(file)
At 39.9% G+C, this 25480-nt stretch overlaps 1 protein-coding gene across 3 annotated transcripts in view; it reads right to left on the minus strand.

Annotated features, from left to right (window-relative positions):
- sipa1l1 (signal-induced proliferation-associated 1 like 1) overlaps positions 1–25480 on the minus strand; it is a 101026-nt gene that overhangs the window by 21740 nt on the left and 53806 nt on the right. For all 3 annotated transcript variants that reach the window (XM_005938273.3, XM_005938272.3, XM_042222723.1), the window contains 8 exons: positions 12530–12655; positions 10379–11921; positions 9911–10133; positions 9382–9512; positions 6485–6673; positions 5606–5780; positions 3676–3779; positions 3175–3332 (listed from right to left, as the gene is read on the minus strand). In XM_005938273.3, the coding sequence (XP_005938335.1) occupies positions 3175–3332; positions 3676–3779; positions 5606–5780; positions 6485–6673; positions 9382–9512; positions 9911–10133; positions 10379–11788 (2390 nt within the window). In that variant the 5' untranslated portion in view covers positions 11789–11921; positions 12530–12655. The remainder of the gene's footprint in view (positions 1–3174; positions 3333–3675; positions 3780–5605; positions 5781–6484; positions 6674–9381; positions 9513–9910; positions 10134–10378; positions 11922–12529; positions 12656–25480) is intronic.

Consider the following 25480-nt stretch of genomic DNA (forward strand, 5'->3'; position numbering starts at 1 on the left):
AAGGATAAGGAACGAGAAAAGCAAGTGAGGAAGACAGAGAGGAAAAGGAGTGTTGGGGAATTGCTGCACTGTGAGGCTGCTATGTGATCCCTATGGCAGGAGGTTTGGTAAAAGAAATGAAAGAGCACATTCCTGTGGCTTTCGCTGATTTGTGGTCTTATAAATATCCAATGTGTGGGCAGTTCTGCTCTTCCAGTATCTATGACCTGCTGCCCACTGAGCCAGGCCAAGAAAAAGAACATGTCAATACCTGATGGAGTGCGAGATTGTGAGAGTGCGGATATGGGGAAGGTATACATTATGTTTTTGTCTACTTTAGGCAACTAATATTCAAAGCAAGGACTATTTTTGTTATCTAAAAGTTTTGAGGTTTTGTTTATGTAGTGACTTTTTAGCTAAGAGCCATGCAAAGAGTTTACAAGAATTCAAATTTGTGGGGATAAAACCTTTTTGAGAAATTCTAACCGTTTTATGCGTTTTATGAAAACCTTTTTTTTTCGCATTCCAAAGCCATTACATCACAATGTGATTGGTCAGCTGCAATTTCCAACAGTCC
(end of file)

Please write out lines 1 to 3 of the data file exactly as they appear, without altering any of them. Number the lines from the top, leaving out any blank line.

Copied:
At 39.9% G+C, this 25480-nt stretch overlaps 1 protein-coding gene across 3 annotated transcripts in view; it reads right to left on the minus strand.

Annotated features, from left to right (window-relative positions):
- sipa1l1 (signal-induced proliferation-associated 1 like 1) overlaps positions 1–25480 on the minus strand; it is a 101026-nt gene that overhangs the window by 21740 nt on the left and 53806 nt on the right. For all 3 annotated transcript variants that reach the window (XM_005938273.3, XM_005938272.3, XM_042222723.1), the window contains 8 exons: positions 12530–12655; positions 10379–11921; positions 9911–10133; positions 9382–9512; positions 6485–6673; positions 5606–5780; positions 3676–3779; positions 3175–3332 (listed from right to left, as the gene is read on the minus strand). In XM_005938273.3, the coding sequence (XP_005938335.1) occupies positions 3175–3332; positions 3676–3779; positions 5606–5780; positions 6485–6673; positions 9382–9512; positions 9911–10133; positions 10379–11788 (2390 nt within the window). In that variant the 5' untranslated portion in view covers positions 11789–11921; positions 12530–12655. The remainder of the gene's footprint in view (positions 1–3174; positions 3333–3675; positions 3780–5605; positions 5781–6484; positions 6674–9381; positions 9513–9910; positions 10134–10378; positions 11922–12529; positions 12656–25480) is intronic.